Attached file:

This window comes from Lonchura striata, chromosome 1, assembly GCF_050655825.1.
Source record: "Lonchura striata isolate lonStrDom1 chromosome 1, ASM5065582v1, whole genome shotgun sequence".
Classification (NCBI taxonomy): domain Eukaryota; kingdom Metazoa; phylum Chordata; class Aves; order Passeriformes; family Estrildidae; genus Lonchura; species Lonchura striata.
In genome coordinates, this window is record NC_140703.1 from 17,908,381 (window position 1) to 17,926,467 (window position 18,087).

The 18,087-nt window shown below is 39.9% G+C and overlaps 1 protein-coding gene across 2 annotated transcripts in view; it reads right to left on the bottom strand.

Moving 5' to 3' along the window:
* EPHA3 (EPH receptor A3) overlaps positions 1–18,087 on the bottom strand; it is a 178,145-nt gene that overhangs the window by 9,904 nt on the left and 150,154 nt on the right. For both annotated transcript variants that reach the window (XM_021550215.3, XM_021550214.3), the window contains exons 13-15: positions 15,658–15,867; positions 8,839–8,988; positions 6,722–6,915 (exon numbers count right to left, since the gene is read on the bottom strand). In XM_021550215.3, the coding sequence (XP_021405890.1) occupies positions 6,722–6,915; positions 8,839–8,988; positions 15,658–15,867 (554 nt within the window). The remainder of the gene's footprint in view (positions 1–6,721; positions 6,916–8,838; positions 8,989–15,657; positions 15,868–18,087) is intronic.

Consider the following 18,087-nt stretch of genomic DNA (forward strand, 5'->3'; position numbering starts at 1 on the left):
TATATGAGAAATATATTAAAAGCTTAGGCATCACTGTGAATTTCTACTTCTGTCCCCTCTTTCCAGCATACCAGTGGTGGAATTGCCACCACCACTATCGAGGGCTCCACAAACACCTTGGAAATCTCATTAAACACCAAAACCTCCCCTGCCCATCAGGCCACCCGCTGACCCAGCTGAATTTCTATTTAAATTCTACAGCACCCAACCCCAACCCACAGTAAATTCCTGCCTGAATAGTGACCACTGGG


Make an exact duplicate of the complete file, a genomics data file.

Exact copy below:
This window comes from Lonchura striata, chromosome 1, assembly GCF_050655825.1.
Source record: "Lonchura striata isolate lonStrDom1 chromosome 1, ASM5065582v1, whole genome shotgun sequence".
Classification (NCBI taxonomy): domain Eukaryota; kingdom Metazoa; phylum Chordata; class Aves; order Passeriformes; family Estrildidae; genus Lonchura; species Lonchura striata.
In genome coordinates, this window is record NC_140703.1 from 17,908,381 (window position 1) to 17,926,467 (window position 18,087).

The 18,087-nt window shown below is 39.9% G+C and overlaps 1 protein-coding gene across 2 annotated transcripts in view; it reads right to left on the bottom strand.

Moving 5' to 3' along the window:
* EPHA3 (EPH receptor A3) overlaps positions 1–18,087 on the bottom strand; it is a 178,145-nt gene that overhangs the window by 9,904 nt on the left and 150,154 nt on the right. For both annotated transcript variants that reach the window (XM_021550215.3, XM_021550214.3), the window contains exons 13-15: positions 15,658–15,867; positions 8,839–8,988; positions 6,722–6,915 (exon numbers count right to left, since the gene is read on the bottom strand). In XM_021550215.3, the coding sequence (XP_021405890.1) occupies positions 6,722–6,915; positions 8,839–8,988; positions 15,658–15,867 (554 nt within the window). The remainder of the gene's footprint in view (positions 1–6,721; positions 6,916–8,838; positions 8,989–15,657; positions 15,868–18,087) is intronic.

Consider the following 18,087-nt stretch of genomic DNA (forward strand, 5'->3'; position numbering starts at 1 on the left):
TATATGAGAAATATATTAAAAGCTTAGGCATCACTGTGAATTTCTACTTCTGTCCCCTCTTTCCAGCATACCAGTGGTGGAATTGCCACCACCACTATCGAGGGCTCCACAAACACCTTGGAAATCTCATTAAACACCAAAACCTCCCCTGCCCATCAGGCCACCCGCTGACCCAGCTGAATTTCTATTTAAATTCTACAGCACCCAACCCCAACCCACAGTAAATTCCTGCCTGAATAGTGACCACTGGG